The 2-COM is a simple list of 20 common problems, or areas of perceived need, that might be experienced by patients with severe mental illness. The list includes problems with housing, relationships, money, lack of activities, psychological distress, sexuality, symptoms and treatment side-effects. The basic psychometric properties of the instrument have been described previously ( van Os et al, 2002; see also http://www.2coms.homestead.com). In summary, 2-COM has shown adequate test–retest reliability and is well accepted by patients as a valued aid to communication with their doctor. Patients are provided with the 2-COM prior to seeing their clinician and given simple instructions to facilitate its completion, guiding patients to indicate which of the 20 problems apply to them and to highlight any that they wish to discuss with their clinician during the subsequent clinic appointment. Field work to date indicates that using a completed checklist to guide discussion during the clinical interview extends the duration of the appointment by an average of 13 min ( van Os et al, 2002).
Procedures and assessments
The intervention and assessment took place over three out-patient clinic visits. At visit 1, patients gave informed consent and the clinician recorded a list of all current interventions, including medication and non-medical treatments, together with demographic information and an assessment of current level of functioning, using the Global Assessment of Functioning scale (GAF; Frances et al, 1994). Within 3–14 days of the baseline assessment, the patient attended the clinic for a second clinical interview. Prior to the second visit, patients were randomised to receive either 2-COM (to be completed by the patient immediately before the clinical interview and used as the basis for discussion during the interview), or ‘standard care’–a routine appointment without 2-COM. Immediately after the interview, all patients, whether they had completed 2-COM or not, completed a confidential questionnaire (sealed by the patients themselves) in which they could indicate the perceived quality of communication with their clinician, current views on their relationship with their clinician, and attitudes to their illness and care. Similarly, clinicians completed a repeat of the list of all current interventions, together with an assessment of any changes to the treatment plan implemented after the interview with the patient. Changes in treatment plan were categorised in the questionnaire as:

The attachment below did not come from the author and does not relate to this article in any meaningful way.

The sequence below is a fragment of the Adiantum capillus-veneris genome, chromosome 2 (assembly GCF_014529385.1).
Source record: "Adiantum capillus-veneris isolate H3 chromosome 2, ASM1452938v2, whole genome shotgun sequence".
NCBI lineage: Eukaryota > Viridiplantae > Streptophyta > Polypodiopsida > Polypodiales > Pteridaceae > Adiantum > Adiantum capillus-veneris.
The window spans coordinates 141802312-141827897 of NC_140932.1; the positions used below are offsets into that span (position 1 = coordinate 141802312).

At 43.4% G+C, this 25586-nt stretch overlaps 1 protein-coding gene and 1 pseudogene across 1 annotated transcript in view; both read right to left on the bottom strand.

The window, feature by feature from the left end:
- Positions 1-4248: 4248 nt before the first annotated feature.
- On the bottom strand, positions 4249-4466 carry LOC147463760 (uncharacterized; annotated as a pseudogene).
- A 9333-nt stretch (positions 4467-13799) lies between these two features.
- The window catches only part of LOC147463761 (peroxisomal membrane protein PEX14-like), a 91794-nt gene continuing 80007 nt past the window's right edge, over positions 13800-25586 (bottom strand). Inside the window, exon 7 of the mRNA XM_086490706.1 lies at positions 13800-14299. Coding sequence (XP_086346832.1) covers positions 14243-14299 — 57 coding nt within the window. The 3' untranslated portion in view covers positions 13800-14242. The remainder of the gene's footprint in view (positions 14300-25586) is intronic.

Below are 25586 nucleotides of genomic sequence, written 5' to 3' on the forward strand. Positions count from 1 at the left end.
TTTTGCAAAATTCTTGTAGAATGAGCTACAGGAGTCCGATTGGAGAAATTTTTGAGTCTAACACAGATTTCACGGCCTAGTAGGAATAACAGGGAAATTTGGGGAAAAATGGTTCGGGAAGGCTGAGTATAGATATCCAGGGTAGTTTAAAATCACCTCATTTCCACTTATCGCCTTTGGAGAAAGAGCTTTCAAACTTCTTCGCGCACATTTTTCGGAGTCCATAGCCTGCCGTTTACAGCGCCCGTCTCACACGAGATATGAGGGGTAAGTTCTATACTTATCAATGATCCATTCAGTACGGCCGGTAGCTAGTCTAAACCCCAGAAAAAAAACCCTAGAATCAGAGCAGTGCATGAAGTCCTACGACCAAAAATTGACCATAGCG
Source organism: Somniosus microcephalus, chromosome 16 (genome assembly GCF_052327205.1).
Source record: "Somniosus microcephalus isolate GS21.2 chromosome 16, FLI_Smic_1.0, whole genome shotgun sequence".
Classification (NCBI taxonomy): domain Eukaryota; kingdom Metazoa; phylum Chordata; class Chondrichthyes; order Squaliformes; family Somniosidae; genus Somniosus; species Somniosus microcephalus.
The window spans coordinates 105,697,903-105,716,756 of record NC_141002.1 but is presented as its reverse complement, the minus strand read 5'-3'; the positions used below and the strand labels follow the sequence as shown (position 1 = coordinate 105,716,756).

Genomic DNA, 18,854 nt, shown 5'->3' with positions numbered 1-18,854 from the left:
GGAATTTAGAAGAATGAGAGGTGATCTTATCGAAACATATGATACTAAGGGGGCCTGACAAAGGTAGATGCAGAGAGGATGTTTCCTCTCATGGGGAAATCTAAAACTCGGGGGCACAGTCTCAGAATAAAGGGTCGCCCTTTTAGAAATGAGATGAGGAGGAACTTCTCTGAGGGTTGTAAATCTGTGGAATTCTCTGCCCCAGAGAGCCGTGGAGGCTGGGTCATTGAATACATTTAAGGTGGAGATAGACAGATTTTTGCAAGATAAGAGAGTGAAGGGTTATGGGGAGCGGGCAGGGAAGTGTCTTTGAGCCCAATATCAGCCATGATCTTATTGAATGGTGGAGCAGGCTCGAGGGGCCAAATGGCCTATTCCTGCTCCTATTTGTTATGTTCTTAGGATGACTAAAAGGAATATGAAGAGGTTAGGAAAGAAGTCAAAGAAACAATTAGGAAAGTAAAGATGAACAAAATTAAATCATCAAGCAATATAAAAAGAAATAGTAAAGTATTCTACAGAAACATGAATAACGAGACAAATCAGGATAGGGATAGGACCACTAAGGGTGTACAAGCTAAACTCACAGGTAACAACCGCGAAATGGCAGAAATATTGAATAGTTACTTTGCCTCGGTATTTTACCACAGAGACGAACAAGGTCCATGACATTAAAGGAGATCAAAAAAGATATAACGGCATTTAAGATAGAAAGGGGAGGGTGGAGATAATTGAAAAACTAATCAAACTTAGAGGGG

any change in any medication;
any change in providing information about treatment;
any change in the involvement of other members of the care team (psychiatrist, psychologist, psychotherapist, psychiatric nurse, general nurse, social worker, worker with the homeless, occupational therapist, other health care professional);
any change in professional support services (sheltered housing, hospital stay, hostel accommodation, day centre or day hospital, drug or alcohol services, occupational therapy, out-patient clinic services, social services, cognitive–behavioural therapy, family therapy, sheltered work);
change in the degree of involvement of informal carers.
Four to six weeks after clinic visit 2, patients attended the clinic for a third, ‘routine’ clinical interview. Both patients and clinicians then completed the same set of post-interview assessments as at visit 2.
The two main outcomes were quality of patient–clinician communication as reported by the patient, and change in clinician behaviour, indicated by any change in management, as reported by the clinician. This dual set of outcomes had been chosen to allow perceived change in communication, as reported by the patient, to be validated alongside changes in behaviour as reported by the clinician. The first outcome of patient–clinician communication was scored by the patient on a four-point scale (higher score indicated better communication), answering the following question: ‘How easy did you find it to discuss the problems and worries you have with your doctor at today’s clinic appointment?’ A single dichotomous variable reflecting whether or not clinicians had changed their treatment was calculated for each patient at both visit 2 and visit 3.
For each patient, one overall effect size was calculated for the two outcomes–change in treatment, and patient–doctor communication. This statistic incorporated data from the two separate post-intervention study observations (visit 2 and visit 3). In addition, in order to assess the pattern of response over time, effects were calculated separately for visit 2 and visit 3. The data were analysed using regression procedures in STATA version 8 ( StataCorp, 2002). For the continuous variable relating to perceived patient–doctor communication, multiple regression analysis was used, whereas for the dichotomous variable relating to doctors’ treatment change, logistic regression was applied. To facilitate interpretation of effect sizes, regression coefficients from the multiple regression analyses were expressed as standard deviations of the response variable. For the dichotomous outcome, effect sizes were expressed in terms of odds ratios and numbers needed to treat (NNT).